Queen Ifrica continues to speak her mind
In 2009, Queen Ifrica created a stir with the release of Daddy (also known as Don’t Touch me There), a provocative song from her critically-acclaimed album, Montego Bay. It touched on the sensitive issue of incest in Jamaican society.
Disturbed by rampant sexual deviance in her country, she recently recorded the song Predator’s Paradise, to bring awareness to these crimes. The single is from Redemption Project, an 11-song compilation album released in October 2021 by Nuh Rush Records.
QUEEN IFRICA CONTINUES TO SPEAK HER MIND
“Songs like ‘Daddy Don’t Touch Me There’ and ‘Predator’s Paradise’ are speaking directly, I think, of how prevalent predators are in our society, and how protected they also seem to be. I think my pushback comes from some of those predators who are in high places, because predators are not just found among poor people. That’s just the truth,” Queen Ifrica stated.
Coincidentally, Predator’s Paradise was released around the same time a groundbreaking Sexual Harassment Bill was passed in the Jamaican Parliament and Senate. The wide-ranging document seeks to protect the vulnerable including women in the workplace and minors.
Queen Ifrica has been critical of Jamaica’s legislators and children’s organizations, saying not enough was being done in terms of legislation to shield women and children from sexual delinquents, despite funding from international agencies.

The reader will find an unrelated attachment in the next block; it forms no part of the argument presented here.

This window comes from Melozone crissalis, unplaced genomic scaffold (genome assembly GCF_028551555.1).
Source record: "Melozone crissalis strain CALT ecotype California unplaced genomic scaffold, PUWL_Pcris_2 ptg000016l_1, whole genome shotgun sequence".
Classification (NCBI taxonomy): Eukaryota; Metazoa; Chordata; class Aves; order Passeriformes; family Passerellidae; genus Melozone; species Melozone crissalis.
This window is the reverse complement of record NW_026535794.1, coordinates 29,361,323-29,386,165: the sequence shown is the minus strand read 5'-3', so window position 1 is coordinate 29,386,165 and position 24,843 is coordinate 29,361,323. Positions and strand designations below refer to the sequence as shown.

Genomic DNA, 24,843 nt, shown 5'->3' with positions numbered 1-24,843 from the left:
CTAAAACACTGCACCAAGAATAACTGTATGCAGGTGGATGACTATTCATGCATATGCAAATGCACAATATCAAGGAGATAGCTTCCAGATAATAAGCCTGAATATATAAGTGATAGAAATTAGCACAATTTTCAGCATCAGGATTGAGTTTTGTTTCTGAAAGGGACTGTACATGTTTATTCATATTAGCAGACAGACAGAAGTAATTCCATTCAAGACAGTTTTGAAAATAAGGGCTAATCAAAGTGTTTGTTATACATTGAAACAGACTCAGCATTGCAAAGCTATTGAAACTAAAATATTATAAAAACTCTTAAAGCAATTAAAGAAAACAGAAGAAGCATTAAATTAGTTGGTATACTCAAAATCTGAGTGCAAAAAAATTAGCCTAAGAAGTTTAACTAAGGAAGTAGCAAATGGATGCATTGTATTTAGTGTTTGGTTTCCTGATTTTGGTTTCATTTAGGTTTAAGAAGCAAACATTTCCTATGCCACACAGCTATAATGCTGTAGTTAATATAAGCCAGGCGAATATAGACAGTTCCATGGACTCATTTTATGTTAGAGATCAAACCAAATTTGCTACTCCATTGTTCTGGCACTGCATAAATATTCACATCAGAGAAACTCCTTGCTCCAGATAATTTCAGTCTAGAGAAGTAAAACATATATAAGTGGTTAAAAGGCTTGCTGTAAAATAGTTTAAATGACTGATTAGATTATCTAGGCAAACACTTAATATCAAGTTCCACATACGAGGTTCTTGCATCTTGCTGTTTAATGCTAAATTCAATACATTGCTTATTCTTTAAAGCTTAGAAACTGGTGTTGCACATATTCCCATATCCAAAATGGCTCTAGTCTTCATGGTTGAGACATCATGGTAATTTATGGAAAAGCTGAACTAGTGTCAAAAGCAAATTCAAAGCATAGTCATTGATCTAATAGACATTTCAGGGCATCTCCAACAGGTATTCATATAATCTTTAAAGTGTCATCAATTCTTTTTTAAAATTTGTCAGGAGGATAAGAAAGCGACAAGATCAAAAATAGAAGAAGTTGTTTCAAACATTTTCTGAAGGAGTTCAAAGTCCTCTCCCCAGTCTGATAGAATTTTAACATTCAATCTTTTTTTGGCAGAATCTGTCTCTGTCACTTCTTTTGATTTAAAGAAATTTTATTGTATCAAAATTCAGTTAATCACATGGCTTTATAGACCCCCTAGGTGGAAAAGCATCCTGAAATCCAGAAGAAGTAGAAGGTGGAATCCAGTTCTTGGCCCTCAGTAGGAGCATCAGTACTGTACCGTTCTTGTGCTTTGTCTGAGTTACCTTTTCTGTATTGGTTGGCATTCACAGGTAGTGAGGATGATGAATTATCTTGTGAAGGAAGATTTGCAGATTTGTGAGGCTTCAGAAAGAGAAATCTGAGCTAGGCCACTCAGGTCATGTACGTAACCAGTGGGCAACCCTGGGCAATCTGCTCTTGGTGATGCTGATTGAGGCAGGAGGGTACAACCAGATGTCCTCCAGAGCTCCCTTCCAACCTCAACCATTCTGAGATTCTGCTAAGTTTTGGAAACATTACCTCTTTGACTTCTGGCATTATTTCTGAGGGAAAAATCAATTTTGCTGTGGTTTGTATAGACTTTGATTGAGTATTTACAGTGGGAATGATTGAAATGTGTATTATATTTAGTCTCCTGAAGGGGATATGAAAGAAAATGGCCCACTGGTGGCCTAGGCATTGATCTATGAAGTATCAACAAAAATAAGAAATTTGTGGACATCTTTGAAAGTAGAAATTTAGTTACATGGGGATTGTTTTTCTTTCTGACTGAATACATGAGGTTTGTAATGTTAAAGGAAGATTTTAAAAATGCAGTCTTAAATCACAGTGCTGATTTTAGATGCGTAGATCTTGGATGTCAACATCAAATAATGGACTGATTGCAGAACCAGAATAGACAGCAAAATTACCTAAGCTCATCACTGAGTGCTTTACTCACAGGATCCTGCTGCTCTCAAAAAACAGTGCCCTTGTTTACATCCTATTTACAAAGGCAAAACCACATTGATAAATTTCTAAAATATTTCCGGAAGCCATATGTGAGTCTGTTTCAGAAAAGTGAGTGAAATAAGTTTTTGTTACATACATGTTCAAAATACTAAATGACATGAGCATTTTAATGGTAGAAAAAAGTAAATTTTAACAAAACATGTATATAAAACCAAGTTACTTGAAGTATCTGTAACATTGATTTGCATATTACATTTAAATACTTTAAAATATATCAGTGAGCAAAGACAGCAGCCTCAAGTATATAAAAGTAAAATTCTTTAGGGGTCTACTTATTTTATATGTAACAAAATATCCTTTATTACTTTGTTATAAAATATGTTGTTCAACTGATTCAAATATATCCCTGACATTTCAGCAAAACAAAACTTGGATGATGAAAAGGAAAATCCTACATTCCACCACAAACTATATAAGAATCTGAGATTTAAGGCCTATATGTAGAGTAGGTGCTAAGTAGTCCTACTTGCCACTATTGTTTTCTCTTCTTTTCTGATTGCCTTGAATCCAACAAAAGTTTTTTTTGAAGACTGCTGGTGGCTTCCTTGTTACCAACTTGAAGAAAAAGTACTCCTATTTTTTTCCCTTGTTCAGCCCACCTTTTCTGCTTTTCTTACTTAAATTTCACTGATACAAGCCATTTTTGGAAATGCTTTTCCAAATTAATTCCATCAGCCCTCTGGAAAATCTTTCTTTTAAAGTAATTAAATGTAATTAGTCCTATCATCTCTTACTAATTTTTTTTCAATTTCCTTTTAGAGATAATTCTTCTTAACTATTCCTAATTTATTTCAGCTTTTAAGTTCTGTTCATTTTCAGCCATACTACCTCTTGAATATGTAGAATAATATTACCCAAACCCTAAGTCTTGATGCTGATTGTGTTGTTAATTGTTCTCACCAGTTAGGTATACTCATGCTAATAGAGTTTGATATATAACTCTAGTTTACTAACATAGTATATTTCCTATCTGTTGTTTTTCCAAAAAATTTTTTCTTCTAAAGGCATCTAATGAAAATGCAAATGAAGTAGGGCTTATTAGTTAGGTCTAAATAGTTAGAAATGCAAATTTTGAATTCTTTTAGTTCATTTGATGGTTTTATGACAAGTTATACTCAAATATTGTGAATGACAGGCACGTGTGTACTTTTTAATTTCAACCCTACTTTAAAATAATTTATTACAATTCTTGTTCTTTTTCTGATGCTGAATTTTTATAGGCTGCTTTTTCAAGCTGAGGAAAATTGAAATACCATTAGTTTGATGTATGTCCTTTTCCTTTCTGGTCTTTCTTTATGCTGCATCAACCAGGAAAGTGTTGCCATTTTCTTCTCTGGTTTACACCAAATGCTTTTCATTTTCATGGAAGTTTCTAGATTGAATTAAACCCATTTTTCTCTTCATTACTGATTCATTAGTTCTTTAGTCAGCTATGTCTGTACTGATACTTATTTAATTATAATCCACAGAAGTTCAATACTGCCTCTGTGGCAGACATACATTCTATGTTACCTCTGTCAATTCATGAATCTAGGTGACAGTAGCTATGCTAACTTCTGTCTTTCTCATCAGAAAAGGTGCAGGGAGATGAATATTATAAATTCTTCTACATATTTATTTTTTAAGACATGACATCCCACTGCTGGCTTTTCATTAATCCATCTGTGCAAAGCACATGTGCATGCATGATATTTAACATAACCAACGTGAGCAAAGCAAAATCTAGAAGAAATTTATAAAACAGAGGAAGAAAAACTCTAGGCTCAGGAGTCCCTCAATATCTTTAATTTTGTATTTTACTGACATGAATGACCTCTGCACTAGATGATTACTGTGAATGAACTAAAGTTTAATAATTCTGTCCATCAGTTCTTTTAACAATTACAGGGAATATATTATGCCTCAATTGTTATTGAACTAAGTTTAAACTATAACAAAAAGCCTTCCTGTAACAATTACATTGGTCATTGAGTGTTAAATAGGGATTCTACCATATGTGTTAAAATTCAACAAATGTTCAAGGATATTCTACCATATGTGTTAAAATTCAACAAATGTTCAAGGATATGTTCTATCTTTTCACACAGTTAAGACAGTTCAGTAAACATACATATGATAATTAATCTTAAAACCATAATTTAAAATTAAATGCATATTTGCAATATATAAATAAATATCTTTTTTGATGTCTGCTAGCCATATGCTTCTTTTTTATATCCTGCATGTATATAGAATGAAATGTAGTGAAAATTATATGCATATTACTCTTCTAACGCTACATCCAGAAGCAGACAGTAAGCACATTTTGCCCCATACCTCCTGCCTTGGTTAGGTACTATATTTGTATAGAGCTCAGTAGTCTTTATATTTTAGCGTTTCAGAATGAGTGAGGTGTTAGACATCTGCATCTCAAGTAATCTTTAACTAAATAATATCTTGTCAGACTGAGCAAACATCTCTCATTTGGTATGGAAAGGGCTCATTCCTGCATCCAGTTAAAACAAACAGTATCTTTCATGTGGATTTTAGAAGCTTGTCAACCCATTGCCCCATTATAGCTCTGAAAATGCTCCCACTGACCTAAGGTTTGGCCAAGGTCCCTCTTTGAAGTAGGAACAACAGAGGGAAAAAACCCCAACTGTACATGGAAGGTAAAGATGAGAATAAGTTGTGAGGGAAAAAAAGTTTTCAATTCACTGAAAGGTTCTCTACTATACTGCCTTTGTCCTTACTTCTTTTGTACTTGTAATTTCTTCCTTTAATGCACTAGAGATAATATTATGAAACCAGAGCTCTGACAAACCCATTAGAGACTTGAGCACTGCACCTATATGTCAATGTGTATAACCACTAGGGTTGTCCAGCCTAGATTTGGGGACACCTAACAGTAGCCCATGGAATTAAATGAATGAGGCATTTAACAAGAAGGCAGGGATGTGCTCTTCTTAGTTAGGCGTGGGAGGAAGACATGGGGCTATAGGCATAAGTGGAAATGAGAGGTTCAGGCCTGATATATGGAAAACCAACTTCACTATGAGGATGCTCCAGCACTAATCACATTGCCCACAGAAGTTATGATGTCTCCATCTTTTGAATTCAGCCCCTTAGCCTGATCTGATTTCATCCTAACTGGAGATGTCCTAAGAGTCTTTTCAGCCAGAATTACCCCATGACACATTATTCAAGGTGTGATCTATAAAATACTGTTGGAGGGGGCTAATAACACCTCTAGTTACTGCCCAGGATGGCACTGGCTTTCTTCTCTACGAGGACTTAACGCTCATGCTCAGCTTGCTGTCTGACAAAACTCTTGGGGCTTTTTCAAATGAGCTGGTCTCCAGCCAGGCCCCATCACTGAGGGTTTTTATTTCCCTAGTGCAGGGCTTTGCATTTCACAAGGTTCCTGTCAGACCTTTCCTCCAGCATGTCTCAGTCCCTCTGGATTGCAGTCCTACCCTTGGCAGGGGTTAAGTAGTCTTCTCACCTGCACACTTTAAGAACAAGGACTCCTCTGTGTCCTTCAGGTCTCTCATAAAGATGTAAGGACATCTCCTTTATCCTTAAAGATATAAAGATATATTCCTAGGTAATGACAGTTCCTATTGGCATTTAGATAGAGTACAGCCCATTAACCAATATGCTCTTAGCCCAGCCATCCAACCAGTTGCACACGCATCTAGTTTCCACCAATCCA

“It’s not only in a sexual way that they are preying on our youths. You can see how violent our youths have become, they have to be influenced by people who are their peers,” she noted. “So, that is also part of the issue of male predatory influence on youths.”
Despite legislation of the Sexual Harassment Bill, some sectors of Jamaican society still feel endangered. They include the Jamaica Household Workers Union which has reported widespread exploitation of its members.
Shirley Pryce, who heads the organisation that represents almost 7,000 domestic workers, said her female members have complained of male bosses seeking sexual favours. Several of them who rejected those advances, have lost their jobs.
The Redemption Project is produced by Junior Brown, head of Nuh Rush Records. It also contains songs by Busy Signal (Never Get Tired), Kananga (Stronger), Lutan Fyah (Game is Over), Nature Ellis (Say A Prayer) and Turbulence who does Where I’m From (with Sunny Trad).
Brown said Predator’s Paradise was the last song recorded for the album. The song was never meant to be the album’s focus, but he is not surprised the powerful message thrust it into the spotlight.
According to Brown, “Her song has been chosen by the Most High to be at the forefront at this time.”
Like most reggae acts, Queen Ifrica has been frustrated at the downturn in live shows because of Covid-19. However, she has made use of time off the road.
“The past two years of Covid has been for want of a better word, interesting, for all of us. But for me, it gave me the opportunity to go introspecting and ‘outrospecting’, if that’s a word,” she laughed. “But, yeah, it was really more about finding self in its completeness; I’m still in the process but I’m at a more deliberate space and time in my life.”